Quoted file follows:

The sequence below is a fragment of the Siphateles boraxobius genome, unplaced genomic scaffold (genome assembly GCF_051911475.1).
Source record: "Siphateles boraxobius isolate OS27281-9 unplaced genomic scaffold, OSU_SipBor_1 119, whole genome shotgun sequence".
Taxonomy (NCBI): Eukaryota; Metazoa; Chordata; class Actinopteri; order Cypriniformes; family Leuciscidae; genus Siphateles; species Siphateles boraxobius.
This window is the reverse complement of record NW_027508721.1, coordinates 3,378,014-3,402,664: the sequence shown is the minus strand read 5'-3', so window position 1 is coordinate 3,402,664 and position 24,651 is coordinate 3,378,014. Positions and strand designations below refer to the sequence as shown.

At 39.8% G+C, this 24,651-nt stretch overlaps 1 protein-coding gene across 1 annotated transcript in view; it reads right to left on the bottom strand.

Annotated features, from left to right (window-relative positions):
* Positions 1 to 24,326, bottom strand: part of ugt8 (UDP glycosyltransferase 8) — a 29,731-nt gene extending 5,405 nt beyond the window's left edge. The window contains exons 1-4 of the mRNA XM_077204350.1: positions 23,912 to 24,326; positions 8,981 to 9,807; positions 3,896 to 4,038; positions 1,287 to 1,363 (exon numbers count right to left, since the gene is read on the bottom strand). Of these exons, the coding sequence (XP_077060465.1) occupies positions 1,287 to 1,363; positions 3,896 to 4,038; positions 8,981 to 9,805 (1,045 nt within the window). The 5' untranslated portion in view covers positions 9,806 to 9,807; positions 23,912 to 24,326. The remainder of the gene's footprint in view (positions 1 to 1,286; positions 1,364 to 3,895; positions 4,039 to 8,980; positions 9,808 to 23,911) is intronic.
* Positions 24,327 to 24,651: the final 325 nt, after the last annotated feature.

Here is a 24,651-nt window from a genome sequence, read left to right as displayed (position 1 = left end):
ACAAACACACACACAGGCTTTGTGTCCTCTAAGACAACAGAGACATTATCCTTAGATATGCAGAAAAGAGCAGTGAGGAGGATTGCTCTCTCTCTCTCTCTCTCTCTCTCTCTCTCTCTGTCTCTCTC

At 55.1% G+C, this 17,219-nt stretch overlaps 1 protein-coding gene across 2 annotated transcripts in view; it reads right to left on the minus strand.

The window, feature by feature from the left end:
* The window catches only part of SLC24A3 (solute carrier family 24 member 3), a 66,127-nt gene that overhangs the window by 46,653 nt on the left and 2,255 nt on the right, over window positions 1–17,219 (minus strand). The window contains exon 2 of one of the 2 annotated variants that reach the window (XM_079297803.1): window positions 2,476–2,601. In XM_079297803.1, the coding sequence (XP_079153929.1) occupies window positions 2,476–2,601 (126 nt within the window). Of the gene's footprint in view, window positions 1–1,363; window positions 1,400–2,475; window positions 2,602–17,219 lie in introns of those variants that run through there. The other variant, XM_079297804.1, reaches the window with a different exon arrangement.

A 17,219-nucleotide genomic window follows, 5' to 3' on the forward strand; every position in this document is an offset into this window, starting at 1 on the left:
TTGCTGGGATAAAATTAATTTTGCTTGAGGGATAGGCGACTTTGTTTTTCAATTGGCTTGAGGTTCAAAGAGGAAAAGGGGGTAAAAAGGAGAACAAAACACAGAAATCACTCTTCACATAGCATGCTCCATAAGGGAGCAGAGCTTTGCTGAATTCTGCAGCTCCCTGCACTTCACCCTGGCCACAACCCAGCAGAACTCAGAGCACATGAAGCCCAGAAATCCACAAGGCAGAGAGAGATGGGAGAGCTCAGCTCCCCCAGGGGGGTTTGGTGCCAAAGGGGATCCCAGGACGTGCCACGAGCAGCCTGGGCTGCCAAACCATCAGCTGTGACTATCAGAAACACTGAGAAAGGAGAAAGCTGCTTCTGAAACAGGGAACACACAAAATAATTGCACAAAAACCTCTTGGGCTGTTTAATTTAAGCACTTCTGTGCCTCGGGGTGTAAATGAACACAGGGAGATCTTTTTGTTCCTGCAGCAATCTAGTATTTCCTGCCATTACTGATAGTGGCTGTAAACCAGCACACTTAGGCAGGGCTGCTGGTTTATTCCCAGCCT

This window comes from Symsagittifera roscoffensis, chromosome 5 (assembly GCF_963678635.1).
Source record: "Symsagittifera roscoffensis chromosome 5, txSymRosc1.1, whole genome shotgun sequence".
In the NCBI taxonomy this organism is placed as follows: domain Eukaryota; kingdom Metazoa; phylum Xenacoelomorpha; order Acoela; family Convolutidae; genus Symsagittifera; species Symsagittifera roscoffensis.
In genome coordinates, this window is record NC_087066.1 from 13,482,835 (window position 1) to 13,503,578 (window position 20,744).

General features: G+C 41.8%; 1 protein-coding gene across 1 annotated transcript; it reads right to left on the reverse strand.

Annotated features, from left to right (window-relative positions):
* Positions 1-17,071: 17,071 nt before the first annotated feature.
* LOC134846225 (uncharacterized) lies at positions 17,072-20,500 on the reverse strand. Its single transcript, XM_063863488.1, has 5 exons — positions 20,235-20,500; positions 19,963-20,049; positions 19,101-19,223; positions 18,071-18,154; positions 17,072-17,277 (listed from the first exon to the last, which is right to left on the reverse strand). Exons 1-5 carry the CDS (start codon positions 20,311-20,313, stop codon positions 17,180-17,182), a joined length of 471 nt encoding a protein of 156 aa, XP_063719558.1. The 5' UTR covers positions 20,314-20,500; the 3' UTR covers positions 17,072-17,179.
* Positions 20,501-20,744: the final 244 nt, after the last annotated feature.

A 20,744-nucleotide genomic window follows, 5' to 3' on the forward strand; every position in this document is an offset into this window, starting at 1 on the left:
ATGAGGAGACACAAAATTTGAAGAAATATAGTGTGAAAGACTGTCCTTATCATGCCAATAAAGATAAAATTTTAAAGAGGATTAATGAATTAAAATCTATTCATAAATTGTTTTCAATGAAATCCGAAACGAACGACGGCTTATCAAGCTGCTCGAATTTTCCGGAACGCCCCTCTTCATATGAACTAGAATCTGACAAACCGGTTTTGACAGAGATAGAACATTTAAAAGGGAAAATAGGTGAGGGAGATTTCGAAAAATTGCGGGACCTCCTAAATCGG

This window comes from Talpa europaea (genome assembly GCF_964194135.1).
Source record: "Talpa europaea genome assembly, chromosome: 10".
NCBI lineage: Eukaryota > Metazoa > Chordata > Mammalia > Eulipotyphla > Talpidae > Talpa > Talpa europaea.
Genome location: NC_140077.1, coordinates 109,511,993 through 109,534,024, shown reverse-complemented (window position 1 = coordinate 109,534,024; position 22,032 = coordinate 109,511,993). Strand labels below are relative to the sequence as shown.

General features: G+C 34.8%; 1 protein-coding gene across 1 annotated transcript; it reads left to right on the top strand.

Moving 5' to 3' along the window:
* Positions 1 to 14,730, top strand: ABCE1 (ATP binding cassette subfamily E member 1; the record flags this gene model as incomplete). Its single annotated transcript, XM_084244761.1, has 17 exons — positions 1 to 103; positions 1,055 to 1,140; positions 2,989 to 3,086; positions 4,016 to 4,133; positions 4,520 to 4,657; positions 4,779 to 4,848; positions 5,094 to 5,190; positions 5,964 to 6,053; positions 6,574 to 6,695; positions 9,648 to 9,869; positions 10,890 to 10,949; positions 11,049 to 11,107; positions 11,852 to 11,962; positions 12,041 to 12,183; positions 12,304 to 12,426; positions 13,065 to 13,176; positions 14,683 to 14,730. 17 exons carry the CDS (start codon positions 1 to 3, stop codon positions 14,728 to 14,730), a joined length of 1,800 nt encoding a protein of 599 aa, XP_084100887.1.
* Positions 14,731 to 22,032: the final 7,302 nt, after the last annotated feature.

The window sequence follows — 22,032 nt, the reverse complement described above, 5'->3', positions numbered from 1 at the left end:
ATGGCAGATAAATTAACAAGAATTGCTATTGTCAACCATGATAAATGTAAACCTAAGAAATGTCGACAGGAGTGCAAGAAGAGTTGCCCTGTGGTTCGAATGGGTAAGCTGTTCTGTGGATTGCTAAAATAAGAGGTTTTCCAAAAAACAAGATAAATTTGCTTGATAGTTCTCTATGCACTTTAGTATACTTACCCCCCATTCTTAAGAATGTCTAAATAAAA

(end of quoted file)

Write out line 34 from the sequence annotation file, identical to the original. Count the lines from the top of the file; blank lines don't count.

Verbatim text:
* Positions 14,731 to 22,032: the final 7,302 nt, after the last annotated feature.